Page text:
The end of July saw the worldwide launch of the much talked about Eternity II board game from Tomy that carries with it the possibility of a massive cash prize. You can see how this could be attractive to board game players, and the launch at Hamleys store on London's Regent Street on July 27, the day before it went on sale online and in stores, was given added spice by the presence of the game's inventor, Christopher Monkton.
Having visited Hamleys earlier in the same week and also whizzing around the store's Web site, I was once again completely taken aback by how much product—licensed and otherwise—there is in the market. The word "saturated" comes to mind.
Second guessing what choices consumers will make must be something of a dark art for retail buyers—who show their great skills by getting it right so often, but never do so 100 percent of the time—and I can see why a US$2 million prize makes a great incentive to buy the game and, as we say, give it a great point of difference.
And it is not just the proliferation of board games that overwhelms. The number of characters generated through broadcasting, film, publishing, gaming, and art concepts must run into many tens of thousands. And there are new ones launched virtually every month.
A Matter of Trust
Talking to UK-based licensing agents, I have been asking what the major issues in the industry are for them. One answer that keeps coming back to me was that there was simply too many brands and properties on the market—and, hence, too much product vying for sales in the same market sectors.
In this context, I can see why heritage characters and products are such staples at the moment, and why we're seeing the latest versions of Transformers, The Simpsons, even a teenaged Harry Potter benefiting from the hype. Parents and grandparents are buying toys with brands that they already trust because they loved them as children themselves. Personally I'm looking forward to Paddington Bear's birthday next year.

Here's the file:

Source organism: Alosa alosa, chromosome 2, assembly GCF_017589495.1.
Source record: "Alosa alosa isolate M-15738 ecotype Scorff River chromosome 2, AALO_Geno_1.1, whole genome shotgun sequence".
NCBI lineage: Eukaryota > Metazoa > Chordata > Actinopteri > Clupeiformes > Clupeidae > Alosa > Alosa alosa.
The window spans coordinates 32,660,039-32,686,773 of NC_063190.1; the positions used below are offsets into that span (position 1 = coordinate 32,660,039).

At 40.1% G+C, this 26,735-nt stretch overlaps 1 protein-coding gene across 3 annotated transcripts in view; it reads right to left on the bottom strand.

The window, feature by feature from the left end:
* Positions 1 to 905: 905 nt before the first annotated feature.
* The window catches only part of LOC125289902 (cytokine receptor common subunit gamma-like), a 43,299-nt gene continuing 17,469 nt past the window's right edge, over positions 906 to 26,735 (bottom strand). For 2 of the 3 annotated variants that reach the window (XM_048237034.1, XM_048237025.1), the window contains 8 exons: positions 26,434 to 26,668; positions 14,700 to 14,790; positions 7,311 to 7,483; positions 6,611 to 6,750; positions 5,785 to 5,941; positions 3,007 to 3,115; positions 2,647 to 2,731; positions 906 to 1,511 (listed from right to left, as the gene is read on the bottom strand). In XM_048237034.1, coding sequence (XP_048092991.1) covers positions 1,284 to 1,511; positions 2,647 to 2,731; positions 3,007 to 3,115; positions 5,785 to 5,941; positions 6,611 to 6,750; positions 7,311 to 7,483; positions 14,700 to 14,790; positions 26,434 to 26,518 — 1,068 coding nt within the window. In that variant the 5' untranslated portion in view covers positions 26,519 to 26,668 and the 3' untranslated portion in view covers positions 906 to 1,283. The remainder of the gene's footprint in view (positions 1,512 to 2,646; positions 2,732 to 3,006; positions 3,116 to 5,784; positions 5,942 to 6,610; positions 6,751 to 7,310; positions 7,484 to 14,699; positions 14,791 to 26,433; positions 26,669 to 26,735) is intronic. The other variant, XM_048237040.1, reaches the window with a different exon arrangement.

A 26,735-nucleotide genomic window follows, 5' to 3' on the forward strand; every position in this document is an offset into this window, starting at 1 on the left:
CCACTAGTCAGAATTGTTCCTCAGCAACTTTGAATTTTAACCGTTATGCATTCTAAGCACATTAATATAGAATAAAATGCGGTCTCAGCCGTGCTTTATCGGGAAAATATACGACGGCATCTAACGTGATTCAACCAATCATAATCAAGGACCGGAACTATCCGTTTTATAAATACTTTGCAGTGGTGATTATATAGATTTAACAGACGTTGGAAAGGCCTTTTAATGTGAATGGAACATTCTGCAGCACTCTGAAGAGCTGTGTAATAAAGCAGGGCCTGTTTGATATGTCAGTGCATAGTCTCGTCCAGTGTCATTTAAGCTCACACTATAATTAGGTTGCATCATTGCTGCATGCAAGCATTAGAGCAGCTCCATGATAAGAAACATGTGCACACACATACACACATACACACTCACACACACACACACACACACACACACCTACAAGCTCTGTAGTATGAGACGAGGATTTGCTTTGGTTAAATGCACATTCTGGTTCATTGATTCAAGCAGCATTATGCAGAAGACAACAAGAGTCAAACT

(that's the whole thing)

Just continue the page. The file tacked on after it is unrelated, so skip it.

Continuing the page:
It's unfortunate then, that trust has taken a bit of knocking in the UK with inquiries underway in both the BBC and ITV about editorial standards. And the BBC has been fined by the UK's broadcasting watchdog Ofcom for fiddling a telephone phone-in competition on holier-than-thou Blue Peter of all programs.
The cynical among us might not be all that surprised by the shenanigans on phone-ins. But with broadcasting and licensing so tightly interwoven, could there be a trickle-down that affects the trust in licensed product that comes out of programming? After all, consumers pay a premium for brands because they have built a relationship with them, a loyalty and, by extension, trust.
The saturated market is not a new issue in the European market, but enquiries into standards in broadcasting very much is and needs to be closely watched over the coming months.